NREL Wins Prestigious UK "Academy Award" for Engineering
October 26, 2017
Some industry awards are so well-known to the public that they have become household names: the Oscar, the Michelin Star, the Heisman Trophy, and the Grammy. In the U.S. engineering world, R&D 100 Awards are the equivalent of Oscars, and the Engineer Collaborate to Innovate Award is the United Kingdom's (UK's) version on the other side of the pond. In September, NREL and partners from University College London (UCL), along with NASA, The European Synchrotron, and the UK National Physical Laboratory, got their turn on the red carpet, winning an Engineer Collaborate to Innovate Award for lithium-ion (Li-ion) battery safety research using NREL's patented, R&D Award-winning Battery Internal Short Circuit (ISC) Device.
"In our world, this really is a sweep of the awards," says NREL Team Lead and Vehicle Electrification Group Manager Matt Keyser. "We're humbled to find ourselves in such impressive company."
UCL, NREL, NASA, and their partners were recognized in the category of Safety and Security. To put the significance of this into perspective, last year's winner in the same category won for the design and manufacture of two 65,000-ton aircraft carriers—the largest warships ever built in the UK.
Small and lightweight Li-ion batteries are the energy storage solution of choice for electric-drive vehicles (EDVs), consumer electronics, and more. Recent high-profile incidents, including the recall of Samsung's Galaxy Note 7 smartphone and the grounding of the Boeing Dreamliner aircraft fleet, highlight why innovations in battery safety are essential.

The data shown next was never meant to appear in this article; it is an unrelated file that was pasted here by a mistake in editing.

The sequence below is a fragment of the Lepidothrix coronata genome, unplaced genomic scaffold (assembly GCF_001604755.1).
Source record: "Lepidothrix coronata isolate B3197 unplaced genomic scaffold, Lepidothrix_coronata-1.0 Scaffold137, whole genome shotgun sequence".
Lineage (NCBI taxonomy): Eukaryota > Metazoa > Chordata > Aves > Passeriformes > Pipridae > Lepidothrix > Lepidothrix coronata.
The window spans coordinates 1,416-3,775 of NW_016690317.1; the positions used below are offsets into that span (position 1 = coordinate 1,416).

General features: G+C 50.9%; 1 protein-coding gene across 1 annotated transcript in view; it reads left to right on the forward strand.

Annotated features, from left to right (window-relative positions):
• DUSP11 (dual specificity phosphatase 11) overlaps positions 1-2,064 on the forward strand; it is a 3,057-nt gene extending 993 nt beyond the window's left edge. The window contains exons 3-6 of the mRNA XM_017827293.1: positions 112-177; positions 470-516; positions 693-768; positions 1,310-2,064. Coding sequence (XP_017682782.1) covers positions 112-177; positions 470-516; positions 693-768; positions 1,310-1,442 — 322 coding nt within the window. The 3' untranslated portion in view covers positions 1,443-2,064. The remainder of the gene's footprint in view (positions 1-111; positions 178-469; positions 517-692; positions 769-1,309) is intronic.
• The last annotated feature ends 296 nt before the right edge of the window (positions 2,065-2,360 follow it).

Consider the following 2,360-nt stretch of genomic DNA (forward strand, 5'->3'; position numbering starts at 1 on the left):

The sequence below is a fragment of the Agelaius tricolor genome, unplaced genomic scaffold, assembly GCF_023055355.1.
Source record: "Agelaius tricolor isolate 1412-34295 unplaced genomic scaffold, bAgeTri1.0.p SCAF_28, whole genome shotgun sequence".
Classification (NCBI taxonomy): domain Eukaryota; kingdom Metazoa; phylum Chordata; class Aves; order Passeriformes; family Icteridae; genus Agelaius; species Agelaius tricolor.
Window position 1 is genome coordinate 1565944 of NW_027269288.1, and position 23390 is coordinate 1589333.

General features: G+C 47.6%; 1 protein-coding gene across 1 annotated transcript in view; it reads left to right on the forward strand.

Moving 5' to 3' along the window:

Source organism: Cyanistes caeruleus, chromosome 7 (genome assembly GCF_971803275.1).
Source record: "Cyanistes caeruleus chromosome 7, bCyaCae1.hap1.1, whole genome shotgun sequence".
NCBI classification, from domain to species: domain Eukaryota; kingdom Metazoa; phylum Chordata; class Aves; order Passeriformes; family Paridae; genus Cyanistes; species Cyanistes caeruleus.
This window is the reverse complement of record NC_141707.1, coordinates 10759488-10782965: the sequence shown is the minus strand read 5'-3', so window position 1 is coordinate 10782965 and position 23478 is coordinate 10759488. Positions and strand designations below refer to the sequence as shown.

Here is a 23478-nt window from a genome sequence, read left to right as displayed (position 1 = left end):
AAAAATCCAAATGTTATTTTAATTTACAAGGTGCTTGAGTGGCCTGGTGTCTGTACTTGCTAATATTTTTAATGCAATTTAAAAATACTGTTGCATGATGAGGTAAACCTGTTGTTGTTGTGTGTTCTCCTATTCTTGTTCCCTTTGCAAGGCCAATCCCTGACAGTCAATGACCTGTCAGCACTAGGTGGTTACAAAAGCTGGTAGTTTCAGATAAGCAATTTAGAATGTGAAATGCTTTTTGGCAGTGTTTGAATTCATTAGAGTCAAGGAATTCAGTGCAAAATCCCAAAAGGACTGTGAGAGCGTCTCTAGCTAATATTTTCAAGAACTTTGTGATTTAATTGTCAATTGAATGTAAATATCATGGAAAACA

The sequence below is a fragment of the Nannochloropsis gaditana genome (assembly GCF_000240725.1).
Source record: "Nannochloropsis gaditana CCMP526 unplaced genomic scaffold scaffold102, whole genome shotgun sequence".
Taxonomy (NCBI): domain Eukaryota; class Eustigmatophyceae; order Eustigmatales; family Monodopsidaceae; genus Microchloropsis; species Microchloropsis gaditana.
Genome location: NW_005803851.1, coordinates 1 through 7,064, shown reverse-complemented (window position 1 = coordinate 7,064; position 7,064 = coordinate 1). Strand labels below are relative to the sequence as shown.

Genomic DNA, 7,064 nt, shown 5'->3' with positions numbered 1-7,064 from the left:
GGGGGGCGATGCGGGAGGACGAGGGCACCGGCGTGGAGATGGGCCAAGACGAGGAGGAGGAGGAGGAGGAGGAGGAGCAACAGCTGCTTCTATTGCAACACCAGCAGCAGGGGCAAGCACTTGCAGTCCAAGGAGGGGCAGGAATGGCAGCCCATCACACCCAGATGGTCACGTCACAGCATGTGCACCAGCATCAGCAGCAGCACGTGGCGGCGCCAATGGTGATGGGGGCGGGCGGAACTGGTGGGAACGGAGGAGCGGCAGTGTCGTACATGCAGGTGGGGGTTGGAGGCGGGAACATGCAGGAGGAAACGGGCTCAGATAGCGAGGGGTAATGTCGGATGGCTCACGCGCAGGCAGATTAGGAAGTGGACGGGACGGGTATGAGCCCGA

The winning UCL-led team used the Battery ISC Device developed by NREL and NASA to study failure mechanisms in Li-ion batteries and then recorded their experiments using ultra-high-speed X-ray imaging. By tracking what happened to the temperature and structure of cells as an internal short circuit progresses within a battery, they highlighted the importance of safety devices in mitigating consequences of catastrophic failure, as well as how susceptible neighboring cells could be to the propagation of thermal runaway, which can spread in the blink of an eye.
"In our world, this really is a sweep of the awards. We're humbled to find ourselves in such impressive company."
The investigations by NREL, UCL, NASA, and their partners validate the importance of isolating failing cells within larger battery packs and modules, giving insights into how safety mechanisms affect abuse tolerance and which design options might be capable of minimizing the potential for cell-to-cell propagation. This fundamental knowledge is critical to the safety of drivers as EDVs gain ground in the marketplace, astronauts as advancements are made in space travel, and consumers as they are faced with ever-increasing choices in home electronics.
NREL Postdoctoral Researcher Donal Finegan led the collaborative effort over the past three years and was present to accept the award on behalf of the NREL team. Finegan started at NREL in April 2017 after completing his Ph.D. working with Paul Shearing (pictured above) at UCL. The award-wining innovations will be showcased at a conference on Dec. 7.
NREL's Energy Storage innovations accelerate development of high-performance, cost-effective, and safe energy storage systems to power the next generation of EDVs. While hybrid electric vehicles, plug-in hybrids, and all-electric vehicles promise to curb greenhouse gas emissions and slash America's need for imported oil, battery price and performance can present considerable challenges. As the country's recognized leader in battery thermal management research and development (R&D), NREL conducts testing, modeling, simulation, and system evaluation activities to assess energy storage components at the materials, cell, pack, and systems levels to help address these issues and put new EDVs on the road.